Quietly effective

Loving relationships work because there is not work. If you have to explain yourself to others, trying to make others understand you all the time, or if you are always trying to prove your worth to people through your behaviour and your words, then you are a victim of the “not being quietly effective” malady, says Dr. Wayne Dyer

Being quietly effective means that you do not have to tell anyone else about your victories to make them meaningful to you. Dr.

Dyer posits that while it is quite often appropriate to tell others about your life happenings, you will become a victim if you NEED to inform others before you can be satisfied.

“Once you put the word need into your vocabulary, you are at the mercy of the other people’s recognition of you – then if they refuse to recognize your value or your achievements for whatever reasons, you will collapse and they will end up pulling your strings.”

Being quietly effective also means that you do not have to rub your fellow man’s face in your victories. If you have to do such things, you will find others retaliating, trying to frustrate you in one way or other.

The most important key in being quietly effective lies in how you feel about yourself. If you have self-con­fidence, then pleasing yourself will be enough, since the self you are pleasing is worthy.

However, if you lack self-esteem, then you will look to others for a ver­ification of your esteem, and this will be where you get into trouble. “Once you HAVE to get that reinforcement from without, you are volunteering for victim status.”


When you begin to develop your self-confidence, you will stop expecting everyone to want to hear your stories, as well as find solitude more acceptable. Your privacy is a very important part of your life, and it is necessary to your own sense of well-be­ing. “Wanting to have everyone understand and share everything that you think, feel, say and do is a self-victimizing attitude.”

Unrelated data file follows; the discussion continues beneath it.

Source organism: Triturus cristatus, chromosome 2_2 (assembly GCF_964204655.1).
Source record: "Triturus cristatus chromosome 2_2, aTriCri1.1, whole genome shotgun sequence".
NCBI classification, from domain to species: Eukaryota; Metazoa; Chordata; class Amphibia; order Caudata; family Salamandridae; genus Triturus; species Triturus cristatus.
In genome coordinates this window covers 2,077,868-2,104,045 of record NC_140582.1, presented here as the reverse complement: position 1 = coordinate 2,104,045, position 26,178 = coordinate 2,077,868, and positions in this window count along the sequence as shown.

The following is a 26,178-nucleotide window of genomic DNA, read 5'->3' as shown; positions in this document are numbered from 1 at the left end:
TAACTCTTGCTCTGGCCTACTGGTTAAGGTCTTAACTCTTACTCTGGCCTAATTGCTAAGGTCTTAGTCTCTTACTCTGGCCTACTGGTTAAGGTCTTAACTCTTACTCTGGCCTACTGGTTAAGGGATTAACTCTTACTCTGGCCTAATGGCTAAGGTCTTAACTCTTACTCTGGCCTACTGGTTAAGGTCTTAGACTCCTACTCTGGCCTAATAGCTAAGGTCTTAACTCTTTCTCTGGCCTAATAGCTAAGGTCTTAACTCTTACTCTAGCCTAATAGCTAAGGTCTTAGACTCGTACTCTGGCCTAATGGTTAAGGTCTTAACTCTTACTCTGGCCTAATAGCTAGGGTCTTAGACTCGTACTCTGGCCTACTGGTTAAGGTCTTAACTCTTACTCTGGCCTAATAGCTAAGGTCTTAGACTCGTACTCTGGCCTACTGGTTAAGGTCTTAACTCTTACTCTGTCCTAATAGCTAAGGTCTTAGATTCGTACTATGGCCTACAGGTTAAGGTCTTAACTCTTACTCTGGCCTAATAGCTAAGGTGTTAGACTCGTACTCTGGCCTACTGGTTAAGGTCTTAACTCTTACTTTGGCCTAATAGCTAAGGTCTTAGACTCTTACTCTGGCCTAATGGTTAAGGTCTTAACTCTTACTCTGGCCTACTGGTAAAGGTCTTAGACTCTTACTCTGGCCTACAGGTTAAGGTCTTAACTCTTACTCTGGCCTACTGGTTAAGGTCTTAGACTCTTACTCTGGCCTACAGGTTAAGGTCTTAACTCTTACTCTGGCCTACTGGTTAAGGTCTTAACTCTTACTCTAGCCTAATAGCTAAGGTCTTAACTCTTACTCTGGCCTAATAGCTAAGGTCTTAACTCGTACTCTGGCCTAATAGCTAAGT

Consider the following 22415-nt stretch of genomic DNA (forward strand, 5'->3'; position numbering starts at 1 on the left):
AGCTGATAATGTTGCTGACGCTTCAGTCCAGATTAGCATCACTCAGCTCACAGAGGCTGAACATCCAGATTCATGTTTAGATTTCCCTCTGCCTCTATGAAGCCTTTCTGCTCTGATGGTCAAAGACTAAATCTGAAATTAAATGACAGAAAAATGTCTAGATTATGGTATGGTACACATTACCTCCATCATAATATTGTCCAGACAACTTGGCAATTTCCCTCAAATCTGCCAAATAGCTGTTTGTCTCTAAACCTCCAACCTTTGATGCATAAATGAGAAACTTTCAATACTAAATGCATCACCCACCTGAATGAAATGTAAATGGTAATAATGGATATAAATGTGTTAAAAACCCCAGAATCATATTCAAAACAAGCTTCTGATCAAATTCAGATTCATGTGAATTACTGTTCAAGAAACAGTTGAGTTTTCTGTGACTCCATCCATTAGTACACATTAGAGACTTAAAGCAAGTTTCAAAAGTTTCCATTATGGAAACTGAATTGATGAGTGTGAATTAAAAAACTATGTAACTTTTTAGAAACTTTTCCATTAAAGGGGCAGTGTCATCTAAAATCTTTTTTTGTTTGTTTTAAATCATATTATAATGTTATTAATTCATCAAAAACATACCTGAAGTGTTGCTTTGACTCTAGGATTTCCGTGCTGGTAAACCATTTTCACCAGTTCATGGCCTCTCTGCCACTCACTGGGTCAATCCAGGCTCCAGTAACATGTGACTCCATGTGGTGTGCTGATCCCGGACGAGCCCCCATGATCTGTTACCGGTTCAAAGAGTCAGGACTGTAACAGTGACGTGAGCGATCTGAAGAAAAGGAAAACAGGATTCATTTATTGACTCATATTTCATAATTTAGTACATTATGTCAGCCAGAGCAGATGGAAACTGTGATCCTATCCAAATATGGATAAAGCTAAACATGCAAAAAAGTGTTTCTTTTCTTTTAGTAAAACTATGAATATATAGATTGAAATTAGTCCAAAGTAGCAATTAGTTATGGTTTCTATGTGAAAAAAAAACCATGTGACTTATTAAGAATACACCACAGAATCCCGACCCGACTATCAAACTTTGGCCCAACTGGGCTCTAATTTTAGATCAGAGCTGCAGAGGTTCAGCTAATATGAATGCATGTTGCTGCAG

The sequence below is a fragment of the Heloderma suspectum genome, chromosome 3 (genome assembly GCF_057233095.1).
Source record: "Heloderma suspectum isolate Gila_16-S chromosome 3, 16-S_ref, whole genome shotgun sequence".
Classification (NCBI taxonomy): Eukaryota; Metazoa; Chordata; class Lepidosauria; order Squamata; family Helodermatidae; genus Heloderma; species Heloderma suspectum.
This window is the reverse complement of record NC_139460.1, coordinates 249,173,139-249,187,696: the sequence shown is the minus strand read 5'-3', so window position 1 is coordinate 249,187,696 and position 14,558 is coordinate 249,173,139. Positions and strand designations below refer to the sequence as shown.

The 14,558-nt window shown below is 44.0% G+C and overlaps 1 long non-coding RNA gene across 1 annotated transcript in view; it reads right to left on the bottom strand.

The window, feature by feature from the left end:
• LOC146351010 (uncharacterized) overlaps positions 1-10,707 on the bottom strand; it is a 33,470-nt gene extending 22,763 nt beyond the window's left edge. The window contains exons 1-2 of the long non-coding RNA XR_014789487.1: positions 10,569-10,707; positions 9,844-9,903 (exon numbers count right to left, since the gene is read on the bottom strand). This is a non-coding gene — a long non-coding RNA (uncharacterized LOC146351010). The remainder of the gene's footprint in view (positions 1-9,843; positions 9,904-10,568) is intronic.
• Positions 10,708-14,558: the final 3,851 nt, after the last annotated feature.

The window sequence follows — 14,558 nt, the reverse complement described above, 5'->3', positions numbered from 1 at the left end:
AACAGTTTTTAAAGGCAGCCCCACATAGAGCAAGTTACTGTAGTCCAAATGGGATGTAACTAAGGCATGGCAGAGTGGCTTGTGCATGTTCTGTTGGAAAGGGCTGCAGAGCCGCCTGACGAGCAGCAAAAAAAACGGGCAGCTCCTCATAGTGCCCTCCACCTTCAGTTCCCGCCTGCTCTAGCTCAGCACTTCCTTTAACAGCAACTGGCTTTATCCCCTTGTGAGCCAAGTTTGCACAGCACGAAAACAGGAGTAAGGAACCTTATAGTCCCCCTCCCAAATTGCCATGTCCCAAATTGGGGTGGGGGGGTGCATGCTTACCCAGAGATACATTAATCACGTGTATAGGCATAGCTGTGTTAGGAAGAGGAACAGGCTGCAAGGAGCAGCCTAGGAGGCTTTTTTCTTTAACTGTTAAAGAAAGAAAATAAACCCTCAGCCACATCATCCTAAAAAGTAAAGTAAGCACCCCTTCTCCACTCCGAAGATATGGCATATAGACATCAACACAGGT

Additionally, not feeling a need to be understood, and keeping some things private, are ways of avoiding being pulled around by other people.

While this is not an argument for hermit behaviour, it is a suggestion to take a hard look at your own personal right to your privacy, and to look even harder at those who would attempt to vic­timize you by encroaching in those areas, or even worse, denying your privacy.

It takes an element of courage to insist on your privacy, partic­ularly when other people insist that your desire for privacy are rejections of them.

But trying to explain this to most people is an exercise in fu­tility. You simply have to exercise your rights with behaviour, and by doing it often enough, you will be teaching them how you want to be treated.




You will recall from last week’s discussion on existential aloneness that no one can ever understand you all the time, nor can you ever understand anyone else all the time. Your spouse will do things that you do not under­stand, your children will be incomprehensible perplexities virtually all of their lives, politi­cians will say and do things that you would never believe, and people will go right on being disappointing and disappointed most of the time.

If you feel, you have to sit down and ‘work on’ your relationships on a regular basis; you may be participating in a more neurotic exercise than you think.

Working on relationships of­ten involves long conversations about things, trying to under­stand each other’s motivations, and vowing to be each other emotionally all the time.

These things may be fine oc­casionally, but if they become a regular part of the relationship, they become straining, frustrating, and just plain tiresome. The most beautiful relationships are those in which people accept each other for what they are, rather than ana­lyzing everything they do. “Loving relationships work because there is no work.”